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Was the American Revolution inevitable?

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Q: Was the American Revolution inevitable or could it have been avoided? A revolution is an overthrow of a tyrannical ruler or political system. Colonial America, once abused by mother Britain, became a strong, independent country after the inevitable American Revolution. The British had treated colonists unfairly through the policy of salutary neglect -which was their way of keeping them under control by avoiding strict law enforcement (a positive outcome of salutary neglect was that it established roots of democracy in the American people because they became accustomed to governing themselves), taxation without representation, mercantilism- when a mother country uses its colonies for their resources, and boundary lines concerning their settlements.

The colonists felt abused because Britain used them for their tax money and resources when they should have been encouraging the colonists thrive in America. All of this was incentive for the colonists to revolt against oppressive Britain and ultimately win their freedom. The British mistreated and took advantage of the colonies.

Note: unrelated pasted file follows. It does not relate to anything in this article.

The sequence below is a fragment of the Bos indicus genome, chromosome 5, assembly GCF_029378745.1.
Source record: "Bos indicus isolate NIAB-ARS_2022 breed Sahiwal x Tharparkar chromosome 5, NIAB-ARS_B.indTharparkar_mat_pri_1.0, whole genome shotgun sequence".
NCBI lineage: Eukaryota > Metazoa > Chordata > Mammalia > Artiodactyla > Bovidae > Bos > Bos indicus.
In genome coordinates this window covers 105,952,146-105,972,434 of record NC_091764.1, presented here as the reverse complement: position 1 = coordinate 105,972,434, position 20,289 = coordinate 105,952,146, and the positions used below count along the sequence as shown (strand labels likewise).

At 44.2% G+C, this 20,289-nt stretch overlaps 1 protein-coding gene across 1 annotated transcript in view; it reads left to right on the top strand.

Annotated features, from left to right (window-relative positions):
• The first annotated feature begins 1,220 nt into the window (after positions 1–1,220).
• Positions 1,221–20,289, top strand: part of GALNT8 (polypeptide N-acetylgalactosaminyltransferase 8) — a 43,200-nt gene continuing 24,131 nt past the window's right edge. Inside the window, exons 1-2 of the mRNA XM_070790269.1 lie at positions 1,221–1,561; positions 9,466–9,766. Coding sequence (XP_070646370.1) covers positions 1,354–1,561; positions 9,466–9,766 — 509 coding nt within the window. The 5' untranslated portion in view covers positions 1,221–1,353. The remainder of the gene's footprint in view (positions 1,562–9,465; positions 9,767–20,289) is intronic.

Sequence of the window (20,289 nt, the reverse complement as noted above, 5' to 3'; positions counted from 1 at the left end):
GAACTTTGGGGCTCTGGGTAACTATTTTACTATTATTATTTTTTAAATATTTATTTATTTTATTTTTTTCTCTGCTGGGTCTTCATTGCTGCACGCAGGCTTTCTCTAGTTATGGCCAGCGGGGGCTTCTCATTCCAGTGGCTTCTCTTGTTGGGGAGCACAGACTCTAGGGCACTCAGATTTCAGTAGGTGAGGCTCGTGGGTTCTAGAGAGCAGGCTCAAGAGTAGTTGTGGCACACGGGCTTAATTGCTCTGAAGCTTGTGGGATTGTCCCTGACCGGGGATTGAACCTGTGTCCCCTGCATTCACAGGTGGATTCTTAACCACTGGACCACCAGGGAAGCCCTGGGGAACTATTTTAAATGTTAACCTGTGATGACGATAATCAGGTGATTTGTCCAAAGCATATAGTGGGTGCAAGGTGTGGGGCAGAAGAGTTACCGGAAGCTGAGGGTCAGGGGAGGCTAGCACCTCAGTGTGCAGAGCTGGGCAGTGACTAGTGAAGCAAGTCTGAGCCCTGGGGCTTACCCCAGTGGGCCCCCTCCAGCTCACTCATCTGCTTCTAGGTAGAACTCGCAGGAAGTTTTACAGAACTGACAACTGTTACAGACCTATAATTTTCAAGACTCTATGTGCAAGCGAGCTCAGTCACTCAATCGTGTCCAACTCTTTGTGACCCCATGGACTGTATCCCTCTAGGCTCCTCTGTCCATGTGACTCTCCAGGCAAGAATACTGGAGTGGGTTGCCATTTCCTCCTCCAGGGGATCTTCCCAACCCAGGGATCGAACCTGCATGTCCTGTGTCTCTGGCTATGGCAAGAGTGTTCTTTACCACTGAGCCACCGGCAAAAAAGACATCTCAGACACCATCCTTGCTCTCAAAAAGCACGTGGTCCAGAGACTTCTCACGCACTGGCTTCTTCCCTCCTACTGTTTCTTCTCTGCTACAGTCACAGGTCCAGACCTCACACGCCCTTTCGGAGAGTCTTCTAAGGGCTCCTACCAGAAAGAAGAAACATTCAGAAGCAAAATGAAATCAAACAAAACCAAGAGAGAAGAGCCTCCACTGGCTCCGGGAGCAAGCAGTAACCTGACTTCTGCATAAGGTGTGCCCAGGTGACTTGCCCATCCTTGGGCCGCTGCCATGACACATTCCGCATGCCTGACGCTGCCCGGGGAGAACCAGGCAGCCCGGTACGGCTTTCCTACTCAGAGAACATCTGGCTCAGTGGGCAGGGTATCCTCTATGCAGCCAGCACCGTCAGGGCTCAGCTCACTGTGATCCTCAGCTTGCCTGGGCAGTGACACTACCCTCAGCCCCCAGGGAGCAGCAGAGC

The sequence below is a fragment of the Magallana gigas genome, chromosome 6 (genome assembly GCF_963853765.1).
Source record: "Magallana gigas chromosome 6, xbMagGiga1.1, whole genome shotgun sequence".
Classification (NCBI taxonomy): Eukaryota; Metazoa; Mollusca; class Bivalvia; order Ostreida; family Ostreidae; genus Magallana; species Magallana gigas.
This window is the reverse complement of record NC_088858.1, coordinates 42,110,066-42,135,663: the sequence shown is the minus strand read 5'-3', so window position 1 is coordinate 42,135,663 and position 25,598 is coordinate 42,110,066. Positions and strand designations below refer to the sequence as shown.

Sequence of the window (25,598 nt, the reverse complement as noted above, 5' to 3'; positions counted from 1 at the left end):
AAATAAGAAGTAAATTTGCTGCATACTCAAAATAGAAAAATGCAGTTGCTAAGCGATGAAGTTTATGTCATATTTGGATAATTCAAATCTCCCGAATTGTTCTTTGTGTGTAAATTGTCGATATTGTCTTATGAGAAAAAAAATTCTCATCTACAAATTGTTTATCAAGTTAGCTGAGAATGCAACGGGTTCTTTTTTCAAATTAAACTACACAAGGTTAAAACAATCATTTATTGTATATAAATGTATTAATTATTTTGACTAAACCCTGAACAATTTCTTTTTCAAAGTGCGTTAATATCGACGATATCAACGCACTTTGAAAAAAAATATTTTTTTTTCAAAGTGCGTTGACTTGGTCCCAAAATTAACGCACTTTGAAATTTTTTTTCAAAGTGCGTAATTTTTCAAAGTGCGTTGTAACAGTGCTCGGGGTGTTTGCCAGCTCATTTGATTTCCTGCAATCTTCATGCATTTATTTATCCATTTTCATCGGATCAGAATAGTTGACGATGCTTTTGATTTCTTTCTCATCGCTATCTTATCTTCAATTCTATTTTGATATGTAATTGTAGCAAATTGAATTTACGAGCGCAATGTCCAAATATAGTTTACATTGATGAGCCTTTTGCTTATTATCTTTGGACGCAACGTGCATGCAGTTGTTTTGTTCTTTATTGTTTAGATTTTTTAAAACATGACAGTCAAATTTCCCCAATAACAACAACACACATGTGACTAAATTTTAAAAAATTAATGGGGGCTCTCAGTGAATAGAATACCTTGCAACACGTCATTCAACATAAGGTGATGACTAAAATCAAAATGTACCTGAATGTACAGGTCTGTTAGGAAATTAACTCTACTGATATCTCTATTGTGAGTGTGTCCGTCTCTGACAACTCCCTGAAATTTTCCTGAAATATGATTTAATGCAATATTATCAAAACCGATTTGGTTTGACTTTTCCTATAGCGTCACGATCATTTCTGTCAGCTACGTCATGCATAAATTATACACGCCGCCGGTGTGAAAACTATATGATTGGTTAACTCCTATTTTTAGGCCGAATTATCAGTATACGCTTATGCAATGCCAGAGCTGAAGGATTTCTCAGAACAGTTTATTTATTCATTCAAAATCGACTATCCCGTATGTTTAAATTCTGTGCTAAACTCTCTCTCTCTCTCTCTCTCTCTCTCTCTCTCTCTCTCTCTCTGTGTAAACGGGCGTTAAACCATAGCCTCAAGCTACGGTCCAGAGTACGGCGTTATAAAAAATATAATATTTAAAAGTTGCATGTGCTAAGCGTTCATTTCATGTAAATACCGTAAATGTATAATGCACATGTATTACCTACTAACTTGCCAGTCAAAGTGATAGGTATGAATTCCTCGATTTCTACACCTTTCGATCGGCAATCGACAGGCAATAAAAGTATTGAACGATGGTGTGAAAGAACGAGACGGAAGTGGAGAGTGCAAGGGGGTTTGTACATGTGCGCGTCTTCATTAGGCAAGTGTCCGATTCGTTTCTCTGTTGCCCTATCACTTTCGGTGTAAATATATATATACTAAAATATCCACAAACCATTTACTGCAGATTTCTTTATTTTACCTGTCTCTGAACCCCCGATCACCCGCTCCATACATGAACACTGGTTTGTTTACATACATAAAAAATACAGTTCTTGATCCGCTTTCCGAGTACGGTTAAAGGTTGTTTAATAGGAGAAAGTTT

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They determined where they could or could not settle, placed unfair taxes on them, and used unnecessary force to implement authority. After the French and Indian war, the British established the proclamation of 1763 (document 1.) Under this proclamation, colonists could not settle west of the Appalachian Mountains. This angered them because not only did they just fight the war to gain control of that land, but the British went behind their backs and made this proclamation to avoid conflict with the Native Americans without consulting the colonists. The British also unjustly taxed the colonists for war reparations as demonstrated by document 3. The sugar act of 1764 allowed British navy to search vessels and authenticate cargo to make sure that the proper taxes were paid. This angered planters and ship captains who avoided paying correct duty fees. The stamp act of 1765 put a tax on legal documents, newspapers, and playing cards. This angered higher class colonists and the merchants pressure the government to nullify the law in 1766. The Townshend act in 1767, taxed popular imports such as tea, lead, paper, and glass. This caused a boycott by the colonists led by John Hancock, the richest man in Massachusetts who made his money by smuggling items past British tax collectors.